As I puzzle over this, my butler approaches. "Good morning, sir." he says. "Also, I do hate to correct sir's thoughts, but I am technically a valet."

    "Wait a minute." I say. "I don't have a but- a valet. How could I possibly afford one?"

    "I was created for narrative convenience, sir." says my valet. He pulls out a sheaf of papers. "I have various missives from the rest of your imagination, sir."

    "Very well." I sigh and put the bottle aside. "What do the ornery bastards want?"

    "Ahem." He clears his throat as he pulls out a letter. "A Mr. C.C. politely inquires as to when you're going to write him."

    "As soon as I figure out what the hell he is." I reply.

    "Never, then. Understood. Also, the brothers wish to know when you're going to give them personalities."

    "They've got personalities!" I yell, throwing up my hands. "I'm just taking a subtle approach and letting them show through at a slow pace."

    "Indeed, sir?" he says with a raised eyebrow.

    "Ha ha! No. They don't deserve personalities."

    "I'll tell them the former explanation, if you don't mind sir." he says, gingerly pulling out another paper. "Next- oh dear."

    I look at him with my face set in a premature wince, as I expect to hear something unpleasant. "What, 'oh dear?'"

    "Well, sir, it would appear that your imaginary friends from childhood through early adolescence have formed a picket line in your lower cerebellum, sir. They refuse to let any other ideas through until you stop favoring newer characters."

    "Good." I say, rubbing at the bridge of my nose. "Maybe I'll get some sleep then."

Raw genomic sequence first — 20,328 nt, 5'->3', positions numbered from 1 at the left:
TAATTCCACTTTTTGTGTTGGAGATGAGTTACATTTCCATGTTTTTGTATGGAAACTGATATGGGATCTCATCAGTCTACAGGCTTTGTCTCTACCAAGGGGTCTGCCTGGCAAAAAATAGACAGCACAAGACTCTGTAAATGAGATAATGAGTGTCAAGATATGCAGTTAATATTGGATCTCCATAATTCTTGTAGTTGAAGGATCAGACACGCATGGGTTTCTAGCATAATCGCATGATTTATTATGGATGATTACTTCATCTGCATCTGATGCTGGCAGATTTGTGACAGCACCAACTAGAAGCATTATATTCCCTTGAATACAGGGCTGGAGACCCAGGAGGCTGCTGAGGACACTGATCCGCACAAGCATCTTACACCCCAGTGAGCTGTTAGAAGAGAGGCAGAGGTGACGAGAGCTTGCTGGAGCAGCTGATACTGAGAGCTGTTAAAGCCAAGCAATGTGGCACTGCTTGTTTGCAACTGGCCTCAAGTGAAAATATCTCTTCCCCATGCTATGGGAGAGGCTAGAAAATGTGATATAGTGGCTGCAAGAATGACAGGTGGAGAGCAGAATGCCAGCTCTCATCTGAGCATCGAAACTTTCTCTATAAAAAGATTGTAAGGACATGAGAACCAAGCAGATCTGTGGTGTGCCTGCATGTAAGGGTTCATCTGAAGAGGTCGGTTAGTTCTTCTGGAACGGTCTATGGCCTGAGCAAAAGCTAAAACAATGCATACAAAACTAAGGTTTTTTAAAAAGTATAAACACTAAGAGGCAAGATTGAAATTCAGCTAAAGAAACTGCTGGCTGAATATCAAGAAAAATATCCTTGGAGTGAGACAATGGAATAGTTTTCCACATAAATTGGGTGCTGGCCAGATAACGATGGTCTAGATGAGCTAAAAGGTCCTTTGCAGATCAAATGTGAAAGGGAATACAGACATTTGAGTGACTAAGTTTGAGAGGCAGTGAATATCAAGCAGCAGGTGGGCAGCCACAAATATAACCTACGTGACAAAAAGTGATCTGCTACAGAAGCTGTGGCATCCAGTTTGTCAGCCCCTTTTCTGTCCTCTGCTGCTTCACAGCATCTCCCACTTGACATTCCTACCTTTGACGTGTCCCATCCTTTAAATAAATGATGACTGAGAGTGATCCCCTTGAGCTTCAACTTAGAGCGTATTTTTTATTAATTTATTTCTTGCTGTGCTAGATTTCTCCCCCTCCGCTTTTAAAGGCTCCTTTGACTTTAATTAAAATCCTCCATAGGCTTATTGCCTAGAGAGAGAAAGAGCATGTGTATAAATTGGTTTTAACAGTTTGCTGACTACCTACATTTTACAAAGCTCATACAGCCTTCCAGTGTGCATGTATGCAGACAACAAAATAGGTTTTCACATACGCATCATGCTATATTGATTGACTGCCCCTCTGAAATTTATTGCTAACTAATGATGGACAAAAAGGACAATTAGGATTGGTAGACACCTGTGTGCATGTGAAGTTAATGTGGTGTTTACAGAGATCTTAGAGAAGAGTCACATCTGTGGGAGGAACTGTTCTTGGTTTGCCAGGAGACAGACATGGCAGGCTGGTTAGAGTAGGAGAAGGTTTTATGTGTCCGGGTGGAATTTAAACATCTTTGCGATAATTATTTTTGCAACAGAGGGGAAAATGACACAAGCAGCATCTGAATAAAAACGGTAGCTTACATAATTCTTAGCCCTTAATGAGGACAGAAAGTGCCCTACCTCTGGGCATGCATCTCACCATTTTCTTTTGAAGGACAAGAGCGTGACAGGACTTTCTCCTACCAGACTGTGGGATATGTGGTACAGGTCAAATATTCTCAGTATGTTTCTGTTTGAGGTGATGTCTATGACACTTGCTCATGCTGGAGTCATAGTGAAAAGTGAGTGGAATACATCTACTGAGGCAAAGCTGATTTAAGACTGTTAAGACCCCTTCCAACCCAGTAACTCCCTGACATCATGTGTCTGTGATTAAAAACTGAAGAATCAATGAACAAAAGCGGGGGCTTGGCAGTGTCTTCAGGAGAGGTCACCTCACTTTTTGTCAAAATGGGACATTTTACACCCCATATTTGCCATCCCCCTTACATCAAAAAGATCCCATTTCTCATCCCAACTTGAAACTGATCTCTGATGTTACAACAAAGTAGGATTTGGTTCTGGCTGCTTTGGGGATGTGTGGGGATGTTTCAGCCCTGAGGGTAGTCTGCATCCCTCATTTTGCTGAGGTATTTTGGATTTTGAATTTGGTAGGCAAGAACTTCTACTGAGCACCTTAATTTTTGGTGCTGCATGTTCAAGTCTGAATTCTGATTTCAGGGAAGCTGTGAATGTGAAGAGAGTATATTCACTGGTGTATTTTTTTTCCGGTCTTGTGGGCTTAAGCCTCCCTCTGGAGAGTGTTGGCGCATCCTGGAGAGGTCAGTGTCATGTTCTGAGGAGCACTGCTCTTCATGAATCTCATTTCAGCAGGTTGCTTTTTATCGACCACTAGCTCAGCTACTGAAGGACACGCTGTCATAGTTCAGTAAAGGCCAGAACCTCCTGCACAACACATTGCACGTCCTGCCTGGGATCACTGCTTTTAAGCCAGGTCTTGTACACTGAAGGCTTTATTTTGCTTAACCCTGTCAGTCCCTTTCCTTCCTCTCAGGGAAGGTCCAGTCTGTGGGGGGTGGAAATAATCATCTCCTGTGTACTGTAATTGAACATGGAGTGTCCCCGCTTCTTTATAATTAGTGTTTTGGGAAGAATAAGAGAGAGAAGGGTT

"Indeed, sir. Finally, there are a couple applications for the villain opening you have in your next chapter."

    Ah, now we're down to business. I perk up a bit. "Oh? How're their references?"

    "Quite in order, sir. One hails from your irrational personal distaste for the X-men series of comic books. The other is from parts unknown."

    "I get a lot of that last one." I can't keep some of the bitterness out of my voice, but he politely ignores it.

    "I had gathered as much, sir. Will that be all, sir?"

    "Yes, that'll be all, Jee- uh, your name isn't-"

    "No sir."

    I breathe a sigh of relief.

    "It's Fry, sir."

    My face goes blank. "That's a joke, is it?"

    "I couldn't say, sir. If it is, regrettably, it is one of yours."

    I put my face in my hands. "I hate myself so much."

    "A common enough affliction among men of your profession, sir. May I de-exist now, sir?"

    "Yes, you may go." I wave a languid hand at him.

    "Thank you, sir." he says, and then does, leaving the papers on my desk.

  11. shadowphoenix (Member)

    Posted 11 years ago

    @warlocktopus:
    It sounds to me that this butler (sorry valet :P) needs a good spanking by the duo that helps you in your plotting ^^

    I feel your pain though, for if my character ever appeared I think that they would kick my sorry ass in a post-apocalyptic spaceship run by black-clad dragons that think that everything in life is in vain...

    p.s. as always your posts have made me laugh my guts out... I surely need to find time to check your stories...

    Why wait when you can Rebirth in darkness
    My blog story
  12. Chris Poirier (Moderator)

    Posted 11 years ago

    "Fry" was a very nice touch. :-)

  13. Flak (Member)

    Posted 11 years ago

    All my pre-writing happens in my head, almost. I've got these boxes, right, and when I open them, there're these ideas. Except that I don't have to open the boxes. They open themselves sometimes. Actually, all the time. Boxes opening. Ideas gushing out. And I rarely have the time to harness them.

    But sometimes I'll have the lasso called time handy and I'll rope something in.

    After that point, I just start writing. And most of the time I'll pause to plot some things out, but I pretty much never jot stuff out ahead of commencing work. Maybe this is why my work is so ... janky? But it's the only way I can work. If I don't just start writing, I'm wasting my lasso.

  14. Edje (Member)

    Posted 11 years ago

    Warlocktupus all i can say is wow, nicely played